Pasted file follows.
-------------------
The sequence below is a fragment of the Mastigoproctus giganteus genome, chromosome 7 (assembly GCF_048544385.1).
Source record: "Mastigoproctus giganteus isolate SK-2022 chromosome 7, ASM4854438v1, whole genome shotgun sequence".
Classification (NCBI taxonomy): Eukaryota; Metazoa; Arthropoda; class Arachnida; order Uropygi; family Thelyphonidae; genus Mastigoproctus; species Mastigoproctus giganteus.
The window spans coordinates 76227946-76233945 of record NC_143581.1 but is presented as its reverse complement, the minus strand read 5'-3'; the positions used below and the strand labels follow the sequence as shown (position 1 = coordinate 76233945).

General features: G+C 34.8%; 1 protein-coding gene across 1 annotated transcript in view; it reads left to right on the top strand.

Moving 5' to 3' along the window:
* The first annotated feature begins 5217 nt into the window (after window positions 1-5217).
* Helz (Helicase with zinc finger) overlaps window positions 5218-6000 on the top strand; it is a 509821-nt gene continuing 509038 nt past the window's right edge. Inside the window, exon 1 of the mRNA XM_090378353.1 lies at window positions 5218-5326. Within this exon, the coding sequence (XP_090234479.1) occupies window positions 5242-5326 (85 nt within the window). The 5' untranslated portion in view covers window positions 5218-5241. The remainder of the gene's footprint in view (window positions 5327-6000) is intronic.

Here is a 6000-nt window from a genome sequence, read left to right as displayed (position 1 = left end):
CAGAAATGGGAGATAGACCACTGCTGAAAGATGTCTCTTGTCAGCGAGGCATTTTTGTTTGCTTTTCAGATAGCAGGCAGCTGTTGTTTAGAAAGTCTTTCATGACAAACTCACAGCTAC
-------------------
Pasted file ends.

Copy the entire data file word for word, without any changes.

The sequence below is a fragment of the Mastigoproctus giganteus genome, chromosome 7 (assembly GCF_048544385.1).
Source record: "Mastigoproctus giganteus isolate SK-2022 chromosome 7, ASM4854438v1, whole genome shotgun sequence".
Classification (NCBI taxonomy): Eukaryota; Metazoa; Arthropoda; class Arachnida; order Uropygi; family Thelyphonidae; genus Mastigoproctus; species Mastigoproctus giganteus.
The window spans coordinates 76227946-76233945 of record NC_143581.1 but is presented as its reverse complement, the minus strand read 5'-3'; the positions used below and the strand labels follow the sequence as shown (position 1 = coordinate 76233945).

General features: G+C 34.8%; 1 protein-coding gene across 1 annotated transcript in view; it reads left to right on the top strand.

Moving 5' to 3' along the window:
* The first annotated feature begins 5217 nt into the window (after window positions 1-5217).
* Helz (Helicase with zinc finger) overlaps window positions 5218-6000 on the top strand; it is a 509821-nt gene continuing 509038 nt past the window's right edge. Inside the window, exon 1 of the mRNA XM_090378353.1 lies at window positions 5218-5326. Within this exon, the coding sequence (XP_090234479.1) occupies window positions 5242-5326 (85 nt within the window). The 5' untranslated portion in view covers window positions 5218-5241. The remainder of the gene's footprint in view (window positions 5327-6000) is intronic.

Here is a 6000-nt window from a genome sequence, read left to right as displayed (position 1 = left end):
CAGAAATGGGAGATAGACCACTGCTGAAAGATGTCTCTTGTCAGCGAGGCATTTTTGTTTGCTTTTCAGATAGCAGGCAGCTGTTGTTTAGAAAGTCTTTCATGACAAACTCACAGCTAC